Monday, March 9, 2009

Top 10 Things to Look for in A Treadmill

About 2 years ago, I bought a Bowflex 5 Series treadmill for $1600. Although I could have purchased the 7 Series with more features for the same price, I am very pleased with my treadmill. I use it frequently, 3 to 5 times per week, especially during winter. And thanks to my treadmill I have expanded my training to include progression runs, hill climb, speed work, and tempo runs - training I can not do quite as well outdoors.

A few friends recently asked me for help buying a treadmill. While I do not recommend specific brands, I do know what worked for me. Below I share my knowledge along with a few articles I could find on the internet to create my list of the "Top 10 Things to Look for in A Treadmill":

  1. Motor: Get a strong motor (1.5-2hp or higher). This is especially true if you plan to put a lot of miles on your treadmill and/or more than 1 person will use it regularly.
  2. Sound: Test the treadmill in the store. Turn it on and walk/jog on it. A good treadmill should be quiet at low and high speeds. When you jog the treadmill shouldn't slow down with your strides. You should feel comfortable whether you walk or run.
  3. Construction: Look at the construction of the frame and the base (area you run on). It should be made of a sturdy material. The belt should also not look heavily worn if you are buying a used product.
  4. Programs & Display: Having a lot of programs and display gadgets is not that important to me. Once you start using your treadmill, you may find that you don't use most of the programs. When my wife or I use our treadmill, we usually change the speed and/or incline as we run or walk. As far as the display goes, it should be able to show your speed, distance, pace and time at a minimum.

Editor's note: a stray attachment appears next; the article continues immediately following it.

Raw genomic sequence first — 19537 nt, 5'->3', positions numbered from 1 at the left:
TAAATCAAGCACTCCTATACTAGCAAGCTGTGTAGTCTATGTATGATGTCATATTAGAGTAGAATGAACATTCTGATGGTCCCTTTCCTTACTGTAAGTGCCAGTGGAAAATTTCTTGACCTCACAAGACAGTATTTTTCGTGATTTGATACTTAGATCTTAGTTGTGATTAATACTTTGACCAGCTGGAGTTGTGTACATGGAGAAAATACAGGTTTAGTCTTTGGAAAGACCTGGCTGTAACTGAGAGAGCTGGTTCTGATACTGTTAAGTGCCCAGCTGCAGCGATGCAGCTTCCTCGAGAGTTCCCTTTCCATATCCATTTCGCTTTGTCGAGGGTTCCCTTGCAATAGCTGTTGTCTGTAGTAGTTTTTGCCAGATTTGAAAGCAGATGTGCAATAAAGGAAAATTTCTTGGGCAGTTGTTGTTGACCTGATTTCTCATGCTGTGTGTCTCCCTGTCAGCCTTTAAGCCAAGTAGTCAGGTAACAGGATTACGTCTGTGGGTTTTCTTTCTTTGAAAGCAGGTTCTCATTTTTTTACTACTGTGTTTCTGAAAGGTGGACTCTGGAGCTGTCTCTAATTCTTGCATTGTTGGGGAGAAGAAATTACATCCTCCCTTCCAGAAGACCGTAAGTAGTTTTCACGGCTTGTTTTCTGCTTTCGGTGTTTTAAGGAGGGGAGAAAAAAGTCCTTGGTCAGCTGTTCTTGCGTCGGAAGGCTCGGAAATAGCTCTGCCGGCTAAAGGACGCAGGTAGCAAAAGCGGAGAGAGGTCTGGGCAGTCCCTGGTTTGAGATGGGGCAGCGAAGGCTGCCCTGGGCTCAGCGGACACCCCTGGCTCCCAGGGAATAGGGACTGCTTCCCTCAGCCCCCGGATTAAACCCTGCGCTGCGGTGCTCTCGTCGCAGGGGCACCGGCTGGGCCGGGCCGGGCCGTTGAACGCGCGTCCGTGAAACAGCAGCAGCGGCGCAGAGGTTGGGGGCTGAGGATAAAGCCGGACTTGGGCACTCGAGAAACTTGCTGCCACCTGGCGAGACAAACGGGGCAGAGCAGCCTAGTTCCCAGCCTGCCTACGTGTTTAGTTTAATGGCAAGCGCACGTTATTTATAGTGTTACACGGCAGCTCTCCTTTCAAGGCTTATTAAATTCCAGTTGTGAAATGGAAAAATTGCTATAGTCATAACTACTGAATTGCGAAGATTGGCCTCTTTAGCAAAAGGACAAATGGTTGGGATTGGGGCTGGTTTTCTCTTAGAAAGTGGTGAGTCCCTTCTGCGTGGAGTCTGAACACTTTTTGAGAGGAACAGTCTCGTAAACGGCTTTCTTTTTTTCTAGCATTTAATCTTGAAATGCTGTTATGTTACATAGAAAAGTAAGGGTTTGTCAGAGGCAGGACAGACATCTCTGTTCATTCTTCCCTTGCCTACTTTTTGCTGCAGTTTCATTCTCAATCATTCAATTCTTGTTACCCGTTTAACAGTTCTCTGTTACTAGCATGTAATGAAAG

5. Dimensions: The treadmill should be at least 18" wide and 50" long. In my opinion, the wider and longer it is, the safer it is to run without falling off. (I've never fallen off, BTW!)
  6. Convenience: I'd look for one that folds up if you can find one in your price range. A good treadmill can be heavy. The fold up kind are easier to carry.
  7. HRM: A heart rate monitor (HRM) is not necessary, but they are common on treadmills. Keep in mind there are many heart rate monitor watches that are inexpensive, have more features, and can be used while on the treadmill or with other exercises. If you find a treadmill you like, but it doesn't have an HRM, it isn't a big deal.
  8. Incline: Find a treadmill with a motorized incline. This is a great feature because running and walking hills builds speed, endurance, and burns fat.
  9. Warranty: Try to get at least a 2-3 year warranty on parts, especially if you buy a used product.
  10. Used vs. New: If you buy a used treadmill, I'd suggest you not get one more than 1-2 years old. The average treadmill lasts 7 years. If you buy a 5 year old product it could die sooner than expected. You should be able to get a new or used treadmill for $1500 or less.
The bottom line is for a moderate price you can find a treadmill with quaility construction and good features. My treadmill has a fan which helps, but I could probably live without that feature if necessary. Even though I would much rather run outdoors on any day, knowing I have a good treadmill allows me to continue training under the worse weather conditions. I have no excuses for not running!



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